From the beginning, Firefox was designed to help people experience the internet on their own terms. Mozilla believed that the online experience would be at its best if people were free to choose who they wanted to be online and to discover things that they would not dare to seek in real life. Firefox built-in privacy from the start and that hasn’t changed over time.
The internet however has changed the concept of privacy dramatically both online and offline. As privacy is considered a core element of open societies, this change has raised concerns and inspired scientific research. From time to time we want to update our community on the latest news and results that come from that territory.
I spoke to Prof. Nicole Krämer, Professor from the University of Duisburg-Essen in Social Psychology: Media and Communication. Krämer has profound knowledge in human behaviour in virtual spaces. Here’s more on why people don’t care about privacy as much as they should.
Dr. Krämer, you are researching the media behaviour of Germans in virtual spaces. Would you say that concerns about sharing personal information online are greater in Germany than in other countries?
So far, there is almost no comparative research in this field. In an as yet unpublished study, we analysed the attitude and the actual behaviour of German and American users and came to some astonishing conclusions.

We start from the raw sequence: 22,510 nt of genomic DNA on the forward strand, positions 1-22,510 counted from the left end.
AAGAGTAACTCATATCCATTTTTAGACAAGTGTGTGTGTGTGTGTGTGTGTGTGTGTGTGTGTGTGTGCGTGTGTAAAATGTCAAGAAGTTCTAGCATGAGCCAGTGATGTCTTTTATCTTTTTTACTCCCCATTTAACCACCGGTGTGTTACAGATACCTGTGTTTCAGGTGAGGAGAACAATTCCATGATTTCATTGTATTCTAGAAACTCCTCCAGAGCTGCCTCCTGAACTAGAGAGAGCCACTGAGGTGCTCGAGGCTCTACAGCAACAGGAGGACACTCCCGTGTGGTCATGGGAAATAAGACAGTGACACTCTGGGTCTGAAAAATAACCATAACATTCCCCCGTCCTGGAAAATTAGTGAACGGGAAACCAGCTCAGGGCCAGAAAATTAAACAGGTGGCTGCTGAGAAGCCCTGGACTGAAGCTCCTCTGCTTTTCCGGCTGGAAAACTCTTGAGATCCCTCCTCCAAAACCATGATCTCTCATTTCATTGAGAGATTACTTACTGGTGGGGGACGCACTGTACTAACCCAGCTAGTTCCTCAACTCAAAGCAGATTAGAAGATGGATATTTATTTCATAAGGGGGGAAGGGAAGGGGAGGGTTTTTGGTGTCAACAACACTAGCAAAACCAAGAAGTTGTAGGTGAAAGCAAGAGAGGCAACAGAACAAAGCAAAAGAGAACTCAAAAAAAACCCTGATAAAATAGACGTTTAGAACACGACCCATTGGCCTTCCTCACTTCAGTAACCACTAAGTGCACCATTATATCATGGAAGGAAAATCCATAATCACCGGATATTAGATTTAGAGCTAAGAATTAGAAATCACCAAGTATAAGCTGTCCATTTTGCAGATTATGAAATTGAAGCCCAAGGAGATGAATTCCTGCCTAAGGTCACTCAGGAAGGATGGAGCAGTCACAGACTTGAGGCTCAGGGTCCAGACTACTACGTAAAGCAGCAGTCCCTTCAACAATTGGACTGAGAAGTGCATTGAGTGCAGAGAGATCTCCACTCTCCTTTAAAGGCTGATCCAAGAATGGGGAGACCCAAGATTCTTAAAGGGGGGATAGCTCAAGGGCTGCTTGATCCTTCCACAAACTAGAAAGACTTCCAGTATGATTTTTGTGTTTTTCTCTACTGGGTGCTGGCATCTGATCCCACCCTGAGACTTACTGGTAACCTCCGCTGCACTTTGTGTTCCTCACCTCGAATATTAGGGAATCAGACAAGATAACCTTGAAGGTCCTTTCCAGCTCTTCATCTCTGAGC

We know from previous research that Americans are far more comfortable revealing personal information than Germans and have, on average, more friends and followers in their social networks. Consequently, we expected to find that German are more sensitive about their personal information. But we were in for a surprise: American users protect themselves much better online than Germans. Out of 10 preventative measures that we researched, US citizens use up to two more than the Germans. A surprisingly clear finding.
How do you explain these findings?
We have three possible explanations for this: First, Germans are perhaps simply not as informed as their American counterparts. You don’t have to be a programmer to know how to delete your browser history regularly. But if you don’t know this feature exists, how are you expected to use it?
Second, it could be that Germans are resigned to the fact that tech companies store and share personal information, and they don’t believe individual precaution measures will prevent that. The media’s coverage is a contributing factor for this scepticism. People believe this phenomenon is so widespread that they no longer feel able to protect their privacy on their own.
The third explanation – in my opinion the most intriguing – is that Germans think that in the case of a serious data breach, the law will protect them.
So, do you think Germans trust the state more than private companies? That would be an unparalleled shift; in the 1980s people took to the streets at the mere prospect of a census.